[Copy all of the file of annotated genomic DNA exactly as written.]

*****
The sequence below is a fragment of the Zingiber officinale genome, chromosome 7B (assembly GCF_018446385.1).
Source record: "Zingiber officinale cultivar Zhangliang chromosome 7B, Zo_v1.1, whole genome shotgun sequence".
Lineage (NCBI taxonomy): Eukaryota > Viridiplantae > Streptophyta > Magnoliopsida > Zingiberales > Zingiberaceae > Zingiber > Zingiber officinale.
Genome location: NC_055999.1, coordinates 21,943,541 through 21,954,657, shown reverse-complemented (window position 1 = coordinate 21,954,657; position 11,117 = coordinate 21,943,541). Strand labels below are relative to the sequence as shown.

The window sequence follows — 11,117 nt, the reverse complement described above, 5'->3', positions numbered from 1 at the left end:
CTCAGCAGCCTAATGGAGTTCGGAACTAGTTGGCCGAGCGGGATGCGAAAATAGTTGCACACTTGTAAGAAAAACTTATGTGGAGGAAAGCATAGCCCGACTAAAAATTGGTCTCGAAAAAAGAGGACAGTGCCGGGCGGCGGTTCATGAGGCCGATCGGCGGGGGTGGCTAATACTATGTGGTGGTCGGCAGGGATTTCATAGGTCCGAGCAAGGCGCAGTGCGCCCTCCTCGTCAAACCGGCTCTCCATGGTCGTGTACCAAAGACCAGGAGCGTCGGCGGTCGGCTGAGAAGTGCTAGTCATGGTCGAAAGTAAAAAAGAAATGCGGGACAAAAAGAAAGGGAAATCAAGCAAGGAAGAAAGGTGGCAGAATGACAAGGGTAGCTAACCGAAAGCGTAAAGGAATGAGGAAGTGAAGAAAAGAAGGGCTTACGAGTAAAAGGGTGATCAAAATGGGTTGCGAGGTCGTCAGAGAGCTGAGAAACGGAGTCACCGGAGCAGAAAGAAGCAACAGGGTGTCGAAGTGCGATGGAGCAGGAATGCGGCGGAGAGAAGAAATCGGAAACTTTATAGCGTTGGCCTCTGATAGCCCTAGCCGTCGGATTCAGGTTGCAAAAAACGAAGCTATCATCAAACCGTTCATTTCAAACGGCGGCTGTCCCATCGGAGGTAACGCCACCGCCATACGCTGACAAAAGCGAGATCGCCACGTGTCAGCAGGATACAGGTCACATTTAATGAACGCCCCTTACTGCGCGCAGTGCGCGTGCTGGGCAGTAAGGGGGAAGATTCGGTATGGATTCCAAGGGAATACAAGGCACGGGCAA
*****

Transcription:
The sequence below is a fragment of the Zingiber officinale genome, chromosome 7B (assembly GCF_018446385.1).
Source record: "Zingiber officinale cultivar Zhangliang chromosome 7B, Zo_v1.1, whole genome shotgun sequence".
Lineage (NCBI taxonomy): Eukaryota > Viridiplantae > Streptophyta > Magnoliopsida > Zingiberales > Zingiberaceae > Zingiber > Zingiber officinale.
Genome location: NC_055999.1, coordinates 21,943,541 through 21,954,657, shown reverse-complemented (window position 1 = coordinate 21,954,657; position 11,117 = coordinate 21,943,541). Strand labels below are relative to the sequence as shown.

The window sequence follows — 11,117 nt, the reverse complement described above, 5'->3', positions numbered from 1 at the left end:
CTCAGCAGCCTAATGGAGTTCGGAACTAGTTGGCCGAGCGGGATGCGAAAATAGTTGCACACTTGTAAGAAAAACTTATGTGGAGGAAAGCATAGCCCGACTAAAAATTGGTCTCGAAAAAAGAGGACAGTGCCGGGCGGCGGTTCATGAGGCCGATCGGCGGGGGTGGCTAATACTATGTGGTGGTCGGCAGGGATTTCATAGGTCCGAGCAAGGCGCAGTGCGCCCTCCTCGTCAAACCGGCTCTCCATGGTCGTGTACCAAAGACCAGGAGCGTCGGCGGTCGGCTGAGAAGTGCTAGTCATGGTCGAAAGTAAAAAAGAAATGCGGGACAAAAAGAAAGGGAAATCAAGCAAGGAAGAAAGGTGGCAGAATGACAAGGGTAGCTAACCGAAAGCGTAAAGGAATGAGGAAGTGAAGAAAAGAAGGGCTTACGAGTAAAAGGGTGATCAAAATGGGTTGCGAGGTCGTCAGAGAGCTGAGAAACGGAGTCACCGGAGCAGAAAGAAGCAACAGGGTGTCGAAGTGCGATGGAGCAGGAATGCGGCGGAGAGAAGAAATCGGAAACTTTATAGCGTTGGCCTCTGATAGCCCTAGCCGTCGGATTCAGGTTGCAAAAAACGAAGCTATCATCAAACCGTTCATTTCAAACGGCGGCTGTCCCATCGGAGGTAACGCCACCGCCATACGCTGACAAAAGCGAGATCGCCACGTGTCAGCAGGATACAGGTCACATTTAATGAACGCCCCTTACTGCGCGCAGTGCGCGTGCTGGGCAGTAAGGGGGAAGATTCGGTATGGATTCCAAGGGAATACAAGGCACGGGCAA